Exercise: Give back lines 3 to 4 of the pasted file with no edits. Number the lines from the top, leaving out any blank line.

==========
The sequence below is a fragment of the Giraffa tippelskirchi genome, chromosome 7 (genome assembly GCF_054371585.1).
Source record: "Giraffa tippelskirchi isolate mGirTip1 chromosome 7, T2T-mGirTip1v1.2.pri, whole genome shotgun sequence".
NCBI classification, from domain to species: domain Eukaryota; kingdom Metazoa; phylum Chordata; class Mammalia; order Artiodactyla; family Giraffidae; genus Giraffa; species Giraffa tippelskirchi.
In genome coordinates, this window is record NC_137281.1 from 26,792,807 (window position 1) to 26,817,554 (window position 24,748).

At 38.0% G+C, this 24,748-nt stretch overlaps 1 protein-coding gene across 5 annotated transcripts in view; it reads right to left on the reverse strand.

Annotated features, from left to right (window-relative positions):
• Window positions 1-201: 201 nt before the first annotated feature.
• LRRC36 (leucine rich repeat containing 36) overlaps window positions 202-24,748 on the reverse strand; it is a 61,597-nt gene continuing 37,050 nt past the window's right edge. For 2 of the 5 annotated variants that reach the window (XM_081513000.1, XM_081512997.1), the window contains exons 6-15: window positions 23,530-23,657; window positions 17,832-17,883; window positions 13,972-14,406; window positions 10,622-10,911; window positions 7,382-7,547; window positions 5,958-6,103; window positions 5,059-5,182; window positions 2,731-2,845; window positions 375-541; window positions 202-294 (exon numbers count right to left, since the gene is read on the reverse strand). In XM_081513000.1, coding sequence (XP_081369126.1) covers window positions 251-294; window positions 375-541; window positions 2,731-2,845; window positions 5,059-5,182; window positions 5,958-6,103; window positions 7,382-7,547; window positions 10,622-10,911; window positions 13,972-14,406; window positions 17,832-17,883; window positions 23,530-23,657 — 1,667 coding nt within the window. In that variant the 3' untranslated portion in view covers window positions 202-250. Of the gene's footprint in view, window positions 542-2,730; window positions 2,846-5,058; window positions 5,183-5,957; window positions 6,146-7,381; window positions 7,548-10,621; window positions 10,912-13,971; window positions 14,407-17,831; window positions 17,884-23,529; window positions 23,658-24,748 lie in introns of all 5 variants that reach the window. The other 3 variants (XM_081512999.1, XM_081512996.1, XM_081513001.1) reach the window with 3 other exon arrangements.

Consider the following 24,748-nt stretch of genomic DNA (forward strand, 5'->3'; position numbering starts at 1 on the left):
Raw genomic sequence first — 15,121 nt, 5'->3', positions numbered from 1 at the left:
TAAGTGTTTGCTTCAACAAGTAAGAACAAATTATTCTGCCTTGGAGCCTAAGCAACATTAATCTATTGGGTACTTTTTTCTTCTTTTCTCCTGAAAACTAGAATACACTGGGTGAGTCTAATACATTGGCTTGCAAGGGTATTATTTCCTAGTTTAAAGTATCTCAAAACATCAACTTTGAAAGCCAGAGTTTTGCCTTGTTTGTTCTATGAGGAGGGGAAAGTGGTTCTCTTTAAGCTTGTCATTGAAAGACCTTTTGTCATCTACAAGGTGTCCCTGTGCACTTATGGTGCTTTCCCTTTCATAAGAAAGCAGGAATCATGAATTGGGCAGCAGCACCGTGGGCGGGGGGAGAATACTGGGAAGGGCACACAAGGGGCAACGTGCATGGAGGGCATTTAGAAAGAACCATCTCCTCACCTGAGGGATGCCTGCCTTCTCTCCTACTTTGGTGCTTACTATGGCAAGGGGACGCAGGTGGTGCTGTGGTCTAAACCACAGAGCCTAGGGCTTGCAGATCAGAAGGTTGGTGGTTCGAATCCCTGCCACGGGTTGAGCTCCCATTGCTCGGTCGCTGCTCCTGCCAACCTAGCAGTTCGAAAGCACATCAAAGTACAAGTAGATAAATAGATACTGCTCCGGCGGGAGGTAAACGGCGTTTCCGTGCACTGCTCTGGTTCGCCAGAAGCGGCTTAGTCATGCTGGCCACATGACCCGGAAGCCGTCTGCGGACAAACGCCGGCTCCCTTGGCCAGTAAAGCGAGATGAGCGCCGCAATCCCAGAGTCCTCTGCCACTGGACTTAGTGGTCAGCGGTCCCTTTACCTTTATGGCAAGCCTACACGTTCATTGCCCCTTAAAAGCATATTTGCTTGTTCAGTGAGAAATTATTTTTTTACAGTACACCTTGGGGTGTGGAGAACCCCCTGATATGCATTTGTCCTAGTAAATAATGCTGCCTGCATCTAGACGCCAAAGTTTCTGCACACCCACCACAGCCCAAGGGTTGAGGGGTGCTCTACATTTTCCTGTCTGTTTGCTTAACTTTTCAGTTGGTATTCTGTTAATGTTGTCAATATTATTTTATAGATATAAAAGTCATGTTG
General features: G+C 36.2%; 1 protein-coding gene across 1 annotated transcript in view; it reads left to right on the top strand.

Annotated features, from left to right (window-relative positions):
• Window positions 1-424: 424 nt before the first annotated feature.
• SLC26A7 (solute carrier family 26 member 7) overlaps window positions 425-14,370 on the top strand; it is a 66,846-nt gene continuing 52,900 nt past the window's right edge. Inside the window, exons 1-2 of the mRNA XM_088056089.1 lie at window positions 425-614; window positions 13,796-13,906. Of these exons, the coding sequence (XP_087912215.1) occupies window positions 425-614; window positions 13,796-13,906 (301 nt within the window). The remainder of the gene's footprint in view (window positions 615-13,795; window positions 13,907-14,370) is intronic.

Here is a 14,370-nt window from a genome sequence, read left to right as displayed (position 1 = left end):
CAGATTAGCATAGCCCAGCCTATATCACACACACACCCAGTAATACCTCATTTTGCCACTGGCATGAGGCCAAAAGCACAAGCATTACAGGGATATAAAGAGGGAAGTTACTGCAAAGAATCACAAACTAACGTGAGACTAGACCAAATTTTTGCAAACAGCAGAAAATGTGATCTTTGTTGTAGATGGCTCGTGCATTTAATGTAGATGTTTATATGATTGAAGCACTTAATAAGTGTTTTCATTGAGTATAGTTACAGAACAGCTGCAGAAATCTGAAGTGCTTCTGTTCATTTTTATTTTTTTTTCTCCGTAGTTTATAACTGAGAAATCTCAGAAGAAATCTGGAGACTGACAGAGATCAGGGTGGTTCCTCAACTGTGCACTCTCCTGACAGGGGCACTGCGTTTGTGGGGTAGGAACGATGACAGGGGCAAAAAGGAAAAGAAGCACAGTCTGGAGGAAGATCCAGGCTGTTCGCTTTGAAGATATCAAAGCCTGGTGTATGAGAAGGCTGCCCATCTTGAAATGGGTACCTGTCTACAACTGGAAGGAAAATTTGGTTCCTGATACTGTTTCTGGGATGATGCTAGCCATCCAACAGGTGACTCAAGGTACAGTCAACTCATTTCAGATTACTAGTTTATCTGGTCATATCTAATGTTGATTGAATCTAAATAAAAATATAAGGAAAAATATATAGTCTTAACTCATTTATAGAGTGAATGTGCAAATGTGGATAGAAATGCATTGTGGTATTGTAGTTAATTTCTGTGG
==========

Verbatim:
NCBI classification, from domain to species: domain Eukaryota; kingdom Metazoa; phylum Chordata; class Mammalia; order Artiodactyla; family Giraffidae; genus Giraffa; species Giraffa tippelskirchi.
In genome coordinates, this window is record NC_137281.1 from 26,792,807 (window position 1) to 26,817,554 (window position 24,748).